City Councilors Want To End Tulsa Police Take-Home Car Policy - NewsOn6.com - Tulsa, OK - News, Weather, Video and Sports - KOTV.com |

City Councilors Want To End Tulsa Police Take-Home Car Policy

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City and Fraternal Order of Police attorneys expressed opinions on whether the Council can end the police policy without contract negotiations. City and Fraternal Order of Police attorneys expressed opinions on whether the Council can end the police policy without contract negotiations.
Officers have been able to take squad cars home since 2005, if they live within 25 miles of their jobs. Officers have been able to take squad cars home since 2005, if they live within 25 miles of their jobs.
The change would amount to a 6% pay cut to about half the police officers, according to an FOP spokesperson. The change would amount to a 6% pay cut to about half the police officers, according to an FOP spokesperson.

By Emory Bryan, The News On 6

TULSA, OK -- The Tulsa City council continues to press for Tulsa Police officers to give up the benefit of take-home cars.

The controversy is likely to be sticking point in the next FOP contract talks.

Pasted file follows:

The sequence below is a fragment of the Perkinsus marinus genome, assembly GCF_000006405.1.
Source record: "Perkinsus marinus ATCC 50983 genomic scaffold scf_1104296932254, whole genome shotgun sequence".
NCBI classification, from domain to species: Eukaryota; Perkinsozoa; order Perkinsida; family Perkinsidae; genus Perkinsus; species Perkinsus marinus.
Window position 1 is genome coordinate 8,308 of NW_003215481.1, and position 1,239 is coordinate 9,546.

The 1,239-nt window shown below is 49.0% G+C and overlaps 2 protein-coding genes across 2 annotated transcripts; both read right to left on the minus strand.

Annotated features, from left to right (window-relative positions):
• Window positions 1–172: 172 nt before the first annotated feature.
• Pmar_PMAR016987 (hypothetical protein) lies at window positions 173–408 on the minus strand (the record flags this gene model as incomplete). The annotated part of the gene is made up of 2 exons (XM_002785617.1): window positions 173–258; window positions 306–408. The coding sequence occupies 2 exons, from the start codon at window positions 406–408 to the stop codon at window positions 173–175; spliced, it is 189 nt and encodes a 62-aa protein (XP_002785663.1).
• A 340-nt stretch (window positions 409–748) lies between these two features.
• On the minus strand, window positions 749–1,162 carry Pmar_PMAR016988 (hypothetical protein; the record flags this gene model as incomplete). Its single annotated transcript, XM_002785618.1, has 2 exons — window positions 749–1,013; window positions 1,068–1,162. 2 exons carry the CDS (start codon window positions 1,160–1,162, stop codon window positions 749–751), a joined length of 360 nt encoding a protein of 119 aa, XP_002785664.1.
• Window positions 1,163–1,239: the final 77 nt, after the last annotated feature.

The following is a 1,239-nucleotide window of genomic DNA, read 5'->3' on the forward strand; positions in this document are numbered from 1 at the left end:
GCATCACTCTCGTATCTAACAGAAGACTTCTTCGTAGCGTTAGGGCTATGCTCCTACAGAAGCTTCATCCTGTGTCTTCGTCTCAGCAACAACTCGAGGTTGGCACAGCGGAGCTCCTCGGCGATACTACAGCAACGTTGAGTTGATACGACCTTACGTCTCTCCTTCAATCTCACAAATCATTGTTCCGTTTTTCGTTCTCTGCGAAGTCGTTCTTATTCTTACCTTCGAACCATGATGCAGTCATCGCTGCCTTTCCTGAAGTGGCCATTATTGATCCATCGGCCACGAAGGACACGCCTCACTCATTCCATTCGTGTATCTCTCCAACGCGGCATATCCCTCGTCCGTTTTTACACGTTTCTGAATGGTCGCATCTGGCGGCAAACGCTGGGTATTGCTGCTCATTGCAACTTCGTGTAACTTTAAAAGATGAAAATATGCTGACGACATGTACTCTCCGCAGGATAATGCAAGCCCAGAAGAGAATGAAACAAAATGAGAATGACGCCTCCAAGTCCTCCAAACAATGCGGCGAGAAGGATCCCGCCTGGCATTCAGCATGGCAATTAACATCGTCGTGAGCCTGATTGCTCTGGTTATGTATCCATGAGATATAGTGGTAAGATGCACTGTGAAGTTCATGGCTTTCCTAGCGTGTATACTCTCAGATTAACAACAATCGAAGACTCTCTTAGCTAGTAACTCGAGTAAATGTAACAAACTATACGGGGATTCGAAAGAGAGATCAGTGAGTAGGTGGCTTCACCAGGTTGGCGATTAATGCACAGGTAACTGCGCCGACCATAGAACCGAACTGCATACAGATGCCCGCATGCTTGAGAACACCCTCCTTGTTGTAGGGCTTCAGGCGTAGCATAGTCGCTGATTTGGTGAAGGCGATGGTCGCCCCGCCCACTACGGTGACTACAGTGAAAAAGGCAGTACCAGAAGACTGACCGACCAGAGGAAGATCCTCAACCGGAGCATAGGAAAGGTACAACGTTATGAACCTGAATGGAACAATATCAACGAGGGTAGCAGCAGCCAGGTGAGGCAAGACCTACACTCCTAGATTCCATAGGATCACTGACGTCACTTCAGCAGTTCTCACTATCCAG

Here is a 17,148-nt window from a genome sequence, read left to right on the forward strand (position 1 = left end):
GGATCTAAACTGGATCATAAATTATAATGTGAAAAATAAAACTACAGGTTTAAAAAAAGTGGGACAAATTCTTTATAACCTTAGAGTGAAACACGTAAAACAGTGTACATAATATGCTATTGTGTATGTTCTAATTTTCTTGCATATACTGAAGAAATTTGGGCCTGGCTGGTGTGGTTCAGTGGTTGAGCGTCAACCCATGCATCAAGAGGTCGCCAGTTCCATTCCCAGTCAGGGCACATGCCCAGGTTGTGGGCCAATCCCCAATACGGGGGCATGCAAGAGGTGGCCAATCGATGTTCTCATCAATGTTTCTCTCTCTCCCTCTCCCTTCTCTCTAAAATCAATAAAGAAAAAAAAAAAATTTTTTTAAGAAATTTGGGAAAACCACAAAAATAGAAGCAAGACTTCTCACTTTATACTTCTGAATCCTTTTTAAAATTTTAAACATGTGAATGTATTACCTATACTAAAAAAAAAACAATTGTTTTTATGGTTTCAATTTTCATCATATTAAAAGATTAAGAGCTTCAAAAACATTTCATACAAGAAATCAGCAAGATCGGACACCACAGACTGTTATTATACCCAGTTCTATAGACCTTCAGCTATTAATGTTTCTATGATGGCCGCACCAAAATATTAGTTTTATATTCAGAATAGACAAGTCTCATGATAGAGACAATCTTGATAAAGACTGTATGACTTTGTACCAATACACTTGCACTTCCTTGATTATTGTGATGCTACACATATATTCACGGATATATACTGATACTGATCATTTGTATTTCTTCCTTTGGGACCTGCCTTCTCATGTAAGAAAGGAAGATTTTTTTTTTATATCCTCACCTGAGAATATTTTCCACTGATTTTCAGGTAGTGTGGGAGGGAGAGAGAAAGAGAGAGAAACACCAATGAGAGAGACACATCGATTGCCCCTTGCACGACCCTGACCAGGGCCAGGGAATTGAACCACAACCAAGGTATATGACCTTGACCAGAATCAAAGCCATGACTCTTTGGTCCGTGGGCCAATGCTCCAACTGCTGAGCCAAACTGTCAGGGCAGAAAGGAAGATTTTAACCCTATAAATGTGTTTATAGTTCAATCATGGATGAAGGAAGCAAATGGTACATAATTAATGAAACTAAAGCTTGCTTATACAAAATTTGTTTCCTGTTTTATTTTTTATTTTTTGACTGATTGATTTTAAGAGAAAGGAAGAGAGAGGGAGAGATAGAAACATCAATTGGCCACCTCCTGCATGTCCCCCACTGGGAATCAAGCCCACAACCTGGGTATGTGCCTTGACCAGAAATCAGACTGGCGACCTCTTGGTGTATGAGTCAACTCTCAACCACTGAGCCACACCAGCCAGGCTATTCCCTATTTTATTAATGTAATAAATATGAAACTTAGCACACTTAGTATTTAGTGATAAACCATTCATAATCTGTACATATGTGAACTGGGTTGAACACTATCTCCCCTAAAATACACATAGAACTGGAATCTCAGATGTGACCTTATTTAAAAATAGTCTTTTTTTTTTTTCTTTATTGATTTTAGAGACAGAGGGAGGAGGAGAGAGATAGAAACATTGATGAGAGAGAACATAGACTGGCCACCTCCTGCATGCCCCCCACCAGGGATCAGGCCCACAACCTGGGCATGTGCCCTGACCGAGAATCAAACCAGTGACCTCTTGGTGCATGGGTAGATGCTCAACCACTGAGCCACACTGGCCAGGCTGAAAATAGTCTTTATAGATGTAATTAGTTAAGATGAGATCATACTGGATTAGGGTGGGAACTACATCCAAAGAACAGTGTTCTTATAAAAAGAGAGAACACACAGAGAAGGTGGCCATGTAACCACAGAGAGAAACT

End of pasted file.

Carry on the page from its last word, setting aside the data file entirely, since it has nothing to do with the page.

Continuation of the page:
The issue boiled down Thursday night to the council being told they certainly can't take away the cars until the police contract is up - and they might not be able to do it even then.

The Tulsa City Council was empowered by a new legal opinion from their lawyer, Drew Rees.

Rees says councilors can influence police union contract talks by taking away their take-home cars. That's in contrast with opinions from other attorneys from the city and the union.

"Until we reach some other kind of resolution, I gotta trust my lawyer," said Rick Westcott, Tulsa City Councilor.

A few police officers watched as councilors talked about taking away a benefit the officers have had since 2005. Police officers can use their cars to commute home up to 25 miles away.

Several city councilors want the practice stopped to save the city an estimated $1 million. An attorney who represents the union told councilors that labor law was well established and clearly doesn't allow city councilors to make rules about union contracts.

"The essence of it is, there's just some things you're not going to be able to do anything about," said Scott Wood, attorney for the Tulsa Fraternal Order of Police.

The take-home car policy is part of the contract that's renegotiated each year with the Fraternal Order of Police.

"They're trying to take away about 6% away from half our employees, without negotiating that through the correct process," said Phillip Evans, Fraternal Order of Police.

Evans said the take-home cars are part of the police raise, so it must be negotiated at the right time and in the right way.

The councilors want the lawyers to come to an agreement - or have it settled by a judge.

As always, when the contract is up next July, city negotiators can ask for anything they want from the FOP.

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